Oil prices tumbled nearly 8 percent on Tuesday, hitting new lows for 2018, with WTI down 40% from highs near $80 per barrel in October.
WTI Daily Chart
The drop reflects several ongoing issues in oil markets that include the following:
1. Data indicating significant growth in US oil production
Recent EIA data revealed that oil production in the United States grew even more than previously believed in recent months. In fact, during the last week of November, the US was actually a net exporter of crude oil and petroleum products. The most recent Monthly Statistical Report from API showed that US crude oil production averaged 11.6 million barrels per day in November, making the US the world’s largest oil producer. API’s data for the second week in December also showed a large build in crude oil stores in the US, which in part precipitated oil’s drop. In contrast, the EIA’s weekly report showed a small draw (less than 500,000 bpd) in oil stocks from the US, which probably won’t do much to push oil prices out of their current trough.
The presumption is that despite WTI prices hovering in the $40s and low $50s, oil production from US shale oil regions is an unstoppable juggernaut that will continue unabated into 2019. The truth is that low oil prices aren’t good for US producers, but can be managed if companies hedged smartly back in September; their planned infrastructure improvements come online and companies continue to have access to investment and lines of credit.
Many are focusing on the number of DUCs (oil wells that are drilled but uncompleted) that could quickly be brought online with minimal expense. These DUCs do represent untapped production potential, but it is difficult to accurately quantify how many can and will actually be brought into production in 2019. Although the forecasted production growth for US shale is very robust for 2019, it is important to remember that it requires a confluence of conditions that may not all play out as expected, especially if WTI remains below $55 per barrel for several months.
2. OPEC and Russia’s lackluster production cut
Russia and OPEC did deliver a significant production cut in early December (1.2 million bpd), but this number wasn’t enough to satisfy the market—with good reason. This cut will begin in January and reflects a decrease from OPEC and Russia’s October production numbers. In other words, Saudi Arabia will be shrinking production by about 400,000 bpd and Russia by about 228,000 bpd.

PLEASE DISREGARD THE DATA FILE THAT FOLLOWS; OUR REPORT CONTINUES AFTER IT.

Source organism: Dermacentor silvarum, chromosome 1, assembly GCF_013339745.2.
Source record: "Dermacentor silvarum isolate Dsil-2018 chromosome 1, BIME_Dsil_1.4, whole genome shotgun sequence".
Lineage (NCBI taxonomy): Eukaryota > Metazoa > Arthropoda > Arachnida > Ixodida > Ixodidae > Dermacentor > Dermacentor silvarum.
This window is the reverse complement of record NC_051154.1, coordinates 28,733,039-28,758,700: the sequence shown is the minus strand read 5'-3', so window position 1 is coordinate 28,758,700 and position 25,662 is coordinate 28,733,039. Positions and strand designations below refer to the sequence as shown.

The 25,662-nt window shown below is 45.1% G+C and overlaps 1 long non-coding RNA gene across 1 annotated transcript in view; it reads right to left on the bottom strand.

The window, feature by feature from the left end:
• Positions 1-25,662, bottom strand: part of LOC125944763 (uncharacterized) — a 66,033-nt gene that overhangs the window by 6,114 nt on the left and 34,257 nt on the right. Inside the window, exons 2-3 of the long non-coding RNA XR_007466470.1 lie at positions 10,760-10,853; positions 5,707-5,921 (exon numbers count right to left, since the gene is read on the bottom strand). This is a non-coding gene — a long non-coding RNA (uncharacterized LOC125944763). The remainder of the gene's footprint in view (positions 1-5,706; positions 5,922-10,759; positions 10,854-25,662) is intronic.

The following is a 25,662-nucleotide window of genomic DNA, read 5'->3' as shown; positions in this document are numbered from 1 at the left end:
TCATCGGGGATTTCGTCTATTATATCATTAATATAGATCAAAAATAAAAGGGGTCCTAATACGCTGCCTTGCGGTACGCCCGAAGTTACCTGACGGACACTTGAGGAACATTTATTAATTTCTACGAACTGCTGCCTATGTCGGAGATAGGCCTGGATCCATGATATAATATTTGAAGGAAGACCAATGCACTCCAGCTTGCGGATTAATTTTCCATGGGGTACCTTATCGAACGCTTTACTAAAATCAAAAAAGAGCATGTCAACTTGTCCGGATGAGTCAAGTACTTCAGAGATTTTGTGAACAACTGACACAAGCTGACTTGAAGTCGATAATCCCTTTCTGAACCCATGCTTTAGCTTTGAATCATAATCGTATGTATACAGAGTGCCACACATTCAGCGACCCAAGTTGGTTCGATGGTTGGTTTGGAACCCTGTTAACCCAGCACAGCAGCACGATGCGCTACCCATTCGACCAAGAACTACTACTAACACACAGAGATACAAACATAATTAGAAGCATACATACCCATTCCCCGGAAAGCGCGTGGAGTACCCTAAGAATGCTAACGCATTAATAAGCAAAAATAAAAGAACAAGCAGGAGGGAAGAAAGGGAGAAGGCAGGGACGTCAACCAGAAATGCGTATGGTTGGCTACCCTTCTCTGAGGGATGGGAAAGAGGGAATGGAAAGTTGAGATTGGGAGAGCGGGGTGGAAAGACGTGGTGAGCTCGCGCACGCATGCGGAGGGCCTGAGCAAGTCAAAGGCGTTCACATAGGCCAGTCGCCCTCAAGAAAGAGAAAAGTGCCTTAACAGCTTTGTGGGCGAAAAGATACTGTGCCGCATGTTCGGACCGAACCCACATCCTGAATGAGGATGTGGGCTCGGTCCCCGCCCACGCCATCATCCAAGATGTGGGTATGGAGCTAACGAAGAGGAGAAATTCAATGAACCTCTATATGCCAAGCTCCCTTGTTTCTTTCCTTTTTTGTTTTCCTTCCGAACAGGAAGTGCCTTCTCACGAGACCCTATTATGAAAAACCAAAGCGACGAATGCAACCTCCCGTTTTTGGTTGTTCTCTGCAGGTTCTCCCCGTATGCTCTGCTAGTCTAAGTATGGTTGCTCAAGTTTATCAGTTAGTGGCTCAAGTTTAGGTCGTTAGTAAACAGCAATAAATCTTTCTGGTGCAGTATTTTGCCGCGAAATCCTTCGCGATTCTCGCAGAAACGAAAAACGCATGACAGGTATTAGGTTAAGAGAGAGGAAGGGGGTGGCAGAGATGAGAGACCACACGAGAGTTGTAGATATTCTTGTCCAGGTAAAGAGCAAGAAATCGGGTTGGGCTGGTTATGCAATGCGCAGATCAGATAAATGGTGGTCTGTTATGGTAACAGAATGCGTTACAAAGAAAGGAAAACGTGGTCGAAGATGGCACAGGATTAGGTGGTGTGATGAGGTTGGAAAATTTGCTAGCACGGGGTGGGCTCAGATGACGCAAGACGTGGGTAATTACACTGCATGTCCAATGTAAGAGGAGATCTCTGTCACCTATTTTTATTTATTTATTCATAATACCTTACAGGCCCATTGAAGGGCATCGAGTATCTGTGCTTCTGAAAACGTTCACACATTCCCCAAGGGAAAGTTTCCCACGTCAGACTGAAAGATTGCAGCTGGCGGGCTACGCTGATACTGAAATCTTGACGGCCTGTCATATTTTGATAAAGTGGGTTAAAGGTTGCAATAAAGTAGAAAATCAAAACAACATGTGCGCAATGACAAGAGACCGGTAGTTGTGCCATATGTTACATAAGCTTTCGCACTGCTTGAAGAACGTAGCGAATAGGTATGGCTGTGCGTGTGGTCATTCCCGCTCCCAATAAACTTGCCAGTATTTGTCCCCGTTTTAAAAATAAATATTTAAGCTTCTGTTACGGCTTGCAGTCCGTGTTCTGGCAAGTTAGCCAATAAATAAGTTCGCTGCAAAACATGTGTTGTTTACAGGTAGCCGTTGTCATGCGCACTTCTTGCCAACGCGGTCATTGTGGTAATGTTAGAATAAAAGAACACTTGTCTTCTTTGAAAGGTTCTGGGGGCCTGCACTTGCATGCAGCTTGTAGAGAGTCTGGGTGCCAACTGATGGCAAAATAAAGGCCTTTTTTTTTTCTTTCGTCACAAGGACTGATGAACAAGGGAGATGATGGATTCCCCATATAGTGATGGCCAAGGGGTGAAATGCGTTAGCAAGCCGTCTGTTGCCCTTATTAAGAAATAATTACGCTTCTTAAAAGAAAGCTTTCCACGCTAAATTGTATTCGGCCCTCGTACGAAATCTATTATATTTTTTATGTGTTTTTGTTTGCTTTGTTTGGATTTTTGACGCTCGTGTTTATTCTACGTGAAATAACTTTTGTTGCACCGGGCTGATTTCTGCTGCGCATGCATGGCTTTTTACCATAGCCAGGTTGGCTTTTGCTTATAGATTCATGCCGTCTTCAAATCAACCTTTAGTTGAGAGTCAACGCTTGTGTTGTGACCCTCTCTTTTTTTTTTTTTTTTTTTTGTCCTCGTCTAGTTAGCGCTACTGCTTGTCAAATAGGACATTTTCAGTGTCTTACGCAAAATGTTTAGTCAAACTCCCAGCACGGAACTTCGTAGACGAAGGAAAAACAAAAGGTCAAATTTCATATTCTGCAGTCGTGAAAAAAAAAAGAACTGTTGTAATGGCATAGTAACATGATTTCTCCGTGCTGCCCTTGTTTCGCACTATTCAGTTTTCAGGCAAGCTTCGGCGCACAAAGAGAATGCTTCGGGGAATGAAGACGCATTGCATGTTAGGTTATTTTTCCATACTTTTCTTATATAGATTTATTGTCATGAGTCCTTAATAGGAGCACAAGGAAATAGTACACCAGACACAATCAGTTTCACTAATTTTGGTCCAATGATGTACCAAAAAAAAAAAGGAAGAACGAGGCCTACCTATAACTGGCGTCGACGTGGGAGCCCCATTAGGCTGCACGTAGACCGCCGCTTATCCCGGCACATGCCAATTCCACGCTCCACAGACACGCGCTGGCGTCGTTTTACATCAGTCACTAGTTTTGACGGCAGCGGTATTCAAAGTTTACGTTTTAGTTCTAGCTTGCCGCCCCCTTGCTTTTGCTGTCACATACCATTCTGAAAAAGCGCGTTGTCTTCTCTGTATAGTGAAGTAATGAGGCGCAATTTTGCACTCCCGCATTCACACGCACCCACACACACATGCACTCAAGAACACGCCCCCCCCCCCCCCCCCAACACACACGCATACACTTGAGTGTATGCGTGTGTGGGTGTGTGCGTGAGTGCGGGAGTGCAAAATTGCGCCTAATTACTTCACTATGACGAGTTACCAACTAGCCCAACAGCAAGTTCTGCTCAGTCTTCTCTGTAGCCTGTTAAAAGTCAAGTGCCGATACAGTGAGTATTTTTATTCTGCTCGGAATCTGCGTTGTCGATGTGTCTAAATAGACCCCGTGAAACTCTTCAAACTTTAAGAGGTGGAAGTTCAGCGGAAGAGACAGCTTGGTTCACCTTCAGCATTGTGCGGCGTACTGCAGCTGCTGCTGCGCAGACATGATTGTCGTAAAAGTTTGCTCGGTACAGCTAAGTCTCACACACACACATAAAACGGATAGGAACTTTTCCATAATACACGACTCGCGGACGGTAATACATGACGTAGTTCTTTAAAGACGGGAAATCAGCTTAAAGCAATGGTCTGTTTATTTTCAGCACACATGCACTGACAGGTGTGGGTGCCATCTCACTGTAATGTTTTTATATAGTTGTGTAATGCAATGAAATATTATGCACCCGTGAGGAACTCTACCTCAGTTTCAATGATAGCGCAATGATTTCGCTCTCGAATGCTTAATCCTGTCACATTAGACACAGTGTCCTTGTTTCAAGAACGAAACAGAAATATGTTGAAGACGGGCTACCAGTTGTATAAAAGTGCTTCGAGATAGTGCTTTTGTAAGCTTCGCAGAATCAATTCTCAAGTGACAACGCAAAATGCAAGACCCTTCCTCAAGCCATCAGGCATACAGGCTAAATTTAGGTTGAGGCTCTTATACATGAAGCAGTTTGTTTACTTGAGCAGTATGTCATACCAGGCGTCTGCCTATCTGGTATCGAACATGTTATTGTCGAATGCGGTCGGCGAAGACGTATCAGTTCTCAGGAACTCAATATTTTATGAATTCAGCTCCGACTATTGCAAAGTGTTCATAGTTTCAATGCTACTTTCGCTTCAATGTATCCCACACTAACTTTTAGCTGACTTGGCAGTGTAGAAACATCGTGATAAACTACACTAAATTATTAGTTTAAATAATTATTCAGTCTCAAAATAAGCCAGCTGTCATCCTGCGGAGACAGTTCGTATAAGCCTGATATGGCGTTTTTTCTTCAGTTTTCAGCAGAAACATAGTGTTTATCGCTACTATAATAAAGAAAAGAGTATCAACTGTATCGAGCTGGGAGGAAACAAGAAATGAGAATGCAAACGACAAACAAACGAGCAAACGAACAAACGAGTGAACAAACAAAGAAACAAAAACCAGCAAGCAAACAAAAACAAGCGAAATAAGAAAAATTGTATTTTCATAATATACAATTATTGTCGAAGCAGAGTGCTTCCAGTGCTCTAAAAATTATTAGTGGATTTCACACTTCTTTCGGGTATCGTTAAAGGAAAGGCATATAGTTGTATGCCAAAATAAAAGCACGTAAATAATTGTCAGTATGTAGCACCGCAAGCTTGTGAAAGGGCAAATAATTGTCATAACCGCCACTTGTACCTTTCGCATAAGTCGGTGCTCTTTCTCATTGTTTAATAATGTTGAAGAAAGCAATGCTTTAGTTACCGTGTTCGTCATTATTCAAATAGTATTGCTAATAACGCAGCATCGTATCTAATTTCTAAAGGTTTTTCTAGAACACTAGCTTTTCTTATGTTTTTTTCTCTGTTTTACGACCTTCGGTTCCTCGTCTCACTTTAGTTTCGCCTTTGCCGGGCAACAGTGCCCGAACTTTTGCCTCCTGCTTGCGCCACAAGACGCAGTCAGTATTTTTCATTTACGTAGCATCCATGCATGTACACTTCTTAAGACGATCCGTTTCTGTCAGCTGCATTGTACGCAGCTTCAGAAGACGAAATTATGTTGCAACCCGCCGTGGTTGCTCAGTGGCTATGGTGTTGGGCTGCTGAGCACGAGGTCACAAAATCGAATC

Putting this in context explains why the market has continued to drop despite these plans. EIA data show the United States increased its own oil production by 1 million bpd between June and November, more than obliterating Saudi Arabia and Russia’s planned cut.
All forecasts for 2019 show global demand growth for crude oil slowing. The exact forecasts have been amended multiple times.
The deceleration in demand growth will probably hinge on the degree to which a global economic slowdown materializes in 2019. In the United States, economic activity remains strong despite the falling stock market, and jet fuel demand (a good indicator of economic growth) is still strong and growing.
However, the focus in 2019 will be on emerging economies and whether they experience slower growth. Of course, oil prices in the $40s and $50s could help spur additional economic growth, particularly in those regions.
Note on Saudi Arabia’s 2019 budget and oil policy: Saudi Arabia released its 2019 budget earlier this week. It includes a 7 percent increase in spending. At $295 billion in total, it’s the largest budget the Kingdom has ever posted.
According to financial firm Al Rajhi Capital, the fiscal breakeven for this budget would require Saudi Arabia to sell its oil at $84 per barrel. Bloomberg calculates $95 per barrel. Given where oil prices are today, many analysts are already assuming that, in 2019, Saudi Arabia will take action to push up oil prices in order to balance its budget.
Traders would be ill-advised to take these analyses seriously. Saudi Arabia’s expected deficit is only about 4.6 percent of GDP. It is entirely reasonable for a country like Saudi Arabia to run a deficit rather than tighten spending or force an increase in revenue at this point.
Saudi Arabia still maintains large foreign currency reserves that it can tap into if necessary and it is still able to borrow money. It would be a mistake to assume that Saudi Arabia will aggressively push for higher oil prices in the immediate term based on this budget. The Middle Eastern country is in no rush to balance its budget, as it has at least 70 years of oil in the ground and can pay more attention to debts in future years.